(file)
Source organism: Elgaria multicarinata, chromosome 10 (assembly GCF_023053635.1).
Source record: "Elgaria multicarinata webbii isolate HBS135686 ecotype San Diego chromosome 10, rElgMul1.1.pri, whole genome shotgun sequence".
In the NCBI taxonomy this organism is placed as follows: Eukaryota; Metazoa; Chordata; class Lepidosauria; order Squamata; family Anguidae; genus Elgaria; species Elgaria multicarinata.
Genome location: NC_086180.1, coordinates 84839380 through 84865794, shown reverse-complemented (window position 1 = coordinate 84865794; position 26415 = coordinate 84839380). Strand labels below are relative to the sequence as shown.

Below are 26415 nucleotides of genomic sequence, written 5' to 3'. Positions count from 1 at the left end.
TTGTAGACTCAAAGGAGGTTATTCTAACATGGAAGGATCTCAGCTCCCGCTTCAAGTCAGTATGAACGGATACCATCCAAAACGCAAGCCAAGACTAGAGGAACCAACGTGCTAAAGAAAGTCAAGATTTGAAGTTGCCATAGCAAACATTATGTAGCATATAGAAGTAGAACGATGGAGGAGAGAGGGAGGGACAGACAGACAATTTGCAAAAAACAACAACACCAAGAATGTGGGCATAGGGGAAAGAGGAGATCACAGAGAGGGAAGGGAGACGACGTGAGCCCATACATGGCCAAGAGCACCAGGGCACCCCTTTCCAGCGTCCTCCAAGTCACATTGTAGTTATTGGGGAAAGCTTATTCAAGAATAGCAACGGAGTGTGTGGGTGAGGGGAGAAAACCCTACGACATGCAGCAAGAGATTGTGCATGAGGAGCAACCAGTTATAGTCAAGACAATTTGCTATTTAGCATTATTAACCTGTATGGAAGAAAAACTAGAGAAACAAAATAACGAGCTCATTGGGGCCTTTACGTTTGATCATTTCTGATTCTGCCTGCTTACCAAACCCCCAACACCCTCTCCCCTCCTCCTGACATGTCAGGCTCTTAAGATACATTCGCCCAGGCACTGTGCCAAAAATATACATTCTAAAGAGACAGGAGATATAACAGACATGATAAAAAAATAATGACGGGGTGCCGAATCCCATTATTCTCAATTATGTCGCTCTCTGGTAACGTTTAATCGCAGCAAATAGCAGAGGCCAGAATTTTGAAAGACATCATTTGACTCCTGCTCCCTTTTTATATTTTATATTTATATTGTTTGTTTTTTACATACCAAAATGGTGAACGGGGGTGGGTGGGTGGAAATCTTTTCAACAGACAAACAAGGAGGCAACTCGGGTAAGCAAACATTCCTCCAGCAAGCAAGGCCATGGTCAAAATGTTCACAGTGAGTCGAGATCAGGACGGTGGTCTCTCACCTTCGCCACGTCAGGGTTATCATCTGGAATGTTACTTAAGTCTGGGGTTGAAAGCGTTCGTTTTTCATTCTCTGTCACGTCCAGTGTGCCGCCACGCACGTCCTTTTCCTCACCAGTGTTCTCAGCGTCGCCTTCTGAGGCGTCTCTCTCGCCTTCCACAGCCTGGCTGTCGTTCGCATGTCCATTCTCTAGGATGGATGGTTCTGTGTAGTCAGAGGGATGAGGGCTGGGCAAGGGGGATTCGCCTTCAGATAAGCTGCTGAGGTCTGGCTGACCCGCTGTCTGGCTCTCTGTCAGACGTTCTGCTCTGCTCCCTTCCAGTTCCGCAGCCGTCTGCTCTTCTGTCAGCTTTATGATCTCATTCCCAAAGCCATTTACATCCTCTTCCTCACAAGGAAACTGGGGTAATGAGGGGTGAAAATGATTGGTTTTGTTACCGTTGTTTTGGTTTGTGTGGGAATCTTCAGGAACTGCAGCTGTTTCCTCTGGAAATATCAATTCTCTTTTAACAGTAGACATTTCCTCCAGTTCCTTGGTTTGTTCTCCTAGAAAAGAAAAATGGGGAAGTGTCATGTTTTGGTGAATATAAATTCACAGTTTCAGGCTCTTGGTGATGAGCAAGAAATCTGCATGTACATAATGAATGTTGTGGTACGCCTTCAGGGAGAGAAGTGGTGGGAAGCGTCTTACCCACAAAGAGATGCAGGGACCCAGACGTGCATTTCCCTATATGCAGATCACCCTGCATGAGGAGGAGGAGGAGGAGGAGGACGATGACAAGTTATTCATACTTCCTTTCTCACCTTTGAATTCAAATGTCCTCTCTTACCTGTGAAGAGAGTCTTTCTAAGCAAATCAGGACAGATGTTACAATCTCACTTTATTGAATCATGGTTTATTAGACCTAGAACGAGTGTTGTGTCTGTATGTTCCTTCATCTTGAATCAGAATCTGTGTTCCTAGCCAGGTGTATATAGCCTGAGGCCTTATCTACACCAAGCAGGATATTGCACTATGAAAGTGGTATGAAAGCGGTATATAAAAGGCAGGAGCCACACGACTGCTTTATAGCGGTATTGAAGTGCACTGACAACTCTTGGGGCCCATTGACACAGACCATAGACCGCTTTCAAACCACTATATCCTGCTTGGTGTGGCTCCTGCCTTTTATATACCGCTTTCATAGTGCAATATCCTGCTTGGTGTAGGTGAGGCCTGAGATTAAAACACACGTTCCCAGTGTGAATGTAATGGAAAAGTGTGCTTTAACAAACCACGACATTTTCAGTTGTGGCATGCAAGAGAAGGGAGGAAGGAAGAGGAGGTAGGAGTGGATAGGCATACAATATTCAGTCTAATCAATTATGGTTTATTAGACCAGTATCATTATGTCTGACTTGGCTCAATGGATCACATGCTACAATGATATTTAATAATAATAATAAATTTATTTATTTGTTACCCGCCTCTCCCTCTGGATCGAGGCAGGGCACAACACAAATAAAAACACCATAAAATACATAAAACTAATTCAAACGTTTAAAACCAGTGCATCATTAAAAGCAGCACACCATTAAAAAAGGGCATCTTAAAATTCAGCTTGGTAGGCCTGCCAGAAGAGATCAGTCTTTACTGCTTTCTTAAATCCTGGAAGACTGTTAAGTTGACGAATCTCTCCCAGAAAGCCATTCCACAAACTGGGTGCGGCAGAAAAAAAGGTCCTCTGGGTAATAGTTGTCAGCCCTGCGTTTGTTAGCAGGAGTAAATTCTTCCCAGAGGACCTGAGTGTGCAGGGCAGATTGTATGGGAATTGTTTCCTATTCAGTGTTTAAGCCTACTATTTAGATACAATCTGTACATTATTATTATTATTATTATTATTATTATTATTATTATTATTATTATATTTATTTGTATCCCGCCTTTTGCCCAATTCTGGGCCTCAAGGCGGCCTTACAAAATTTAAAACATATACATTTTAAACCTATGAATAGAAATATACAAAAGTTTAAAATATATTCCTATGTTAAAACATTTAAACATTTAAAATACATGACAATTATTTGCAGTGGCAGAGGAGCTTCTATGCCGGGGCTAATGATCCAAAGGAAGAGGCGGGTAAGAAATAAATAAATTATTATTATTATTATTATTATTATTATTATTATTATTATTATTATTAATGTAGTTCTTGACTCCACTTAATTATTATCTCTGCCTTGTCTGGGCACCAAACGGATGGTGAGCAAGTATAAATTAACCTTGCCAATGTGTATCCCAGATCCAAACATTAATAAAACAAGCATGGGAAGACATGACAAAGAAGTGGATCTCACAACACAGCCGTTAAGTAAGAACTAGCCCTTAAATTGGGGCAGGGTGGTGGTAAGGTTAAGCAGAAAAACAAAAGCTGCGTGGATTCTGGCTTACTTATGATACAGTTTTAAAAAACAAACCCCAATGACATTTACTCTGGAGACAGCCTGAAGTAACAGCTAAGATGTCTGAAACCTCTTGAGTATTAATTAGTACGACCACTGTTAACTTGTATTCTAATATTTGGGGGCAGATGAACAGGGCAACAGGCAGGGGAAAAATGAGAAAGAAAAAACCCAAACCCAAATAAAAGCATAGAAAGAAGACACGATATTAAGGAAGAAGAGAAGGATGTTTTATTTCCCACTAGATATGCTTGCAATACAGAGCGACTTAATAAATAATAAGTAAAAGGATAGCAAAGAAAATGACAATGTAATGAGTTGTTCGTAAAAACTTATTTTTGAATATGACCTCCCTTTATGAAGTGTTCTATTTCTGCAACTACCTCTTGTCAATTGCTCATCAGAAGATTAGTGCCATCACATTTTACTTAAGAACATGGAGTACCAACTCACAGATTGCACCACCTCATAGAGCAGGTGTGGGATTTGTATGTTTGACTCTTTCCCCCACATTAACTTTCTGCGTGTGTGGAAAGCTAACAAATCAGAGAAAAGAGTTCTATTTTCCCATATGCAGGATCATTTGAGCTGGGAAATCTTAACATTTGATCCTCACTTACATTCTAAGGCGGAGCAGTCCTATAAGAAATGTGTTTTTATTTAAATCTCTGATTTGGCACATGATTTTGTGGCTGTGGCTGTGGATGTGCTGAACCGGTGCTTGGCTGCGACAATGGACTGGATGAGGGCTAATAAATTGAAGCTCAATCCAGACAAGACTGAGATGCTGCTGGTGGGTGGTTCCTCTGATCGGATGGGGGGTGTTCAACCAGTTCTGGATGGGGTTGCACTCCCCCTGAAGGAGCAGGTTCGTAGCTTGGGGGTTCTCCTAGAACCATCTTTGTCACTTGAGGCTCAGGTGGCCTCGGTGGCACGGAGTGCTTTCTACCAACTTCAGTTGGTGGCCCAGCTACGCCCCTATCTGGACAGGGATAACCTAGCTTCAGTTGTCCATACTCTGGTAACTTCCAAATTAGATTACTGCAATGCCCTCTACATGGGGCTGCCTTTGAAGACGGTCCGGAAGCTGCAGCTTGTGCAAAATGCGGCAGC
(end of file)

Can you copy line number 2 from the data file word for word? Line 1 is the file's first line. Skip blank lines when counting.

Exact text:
Source record: "Elgaria multicarinata webbii isolate HBS135686 ecotype San Diego chromosome 10, rElgMul1.1.pri, whole genome shotgun sequence".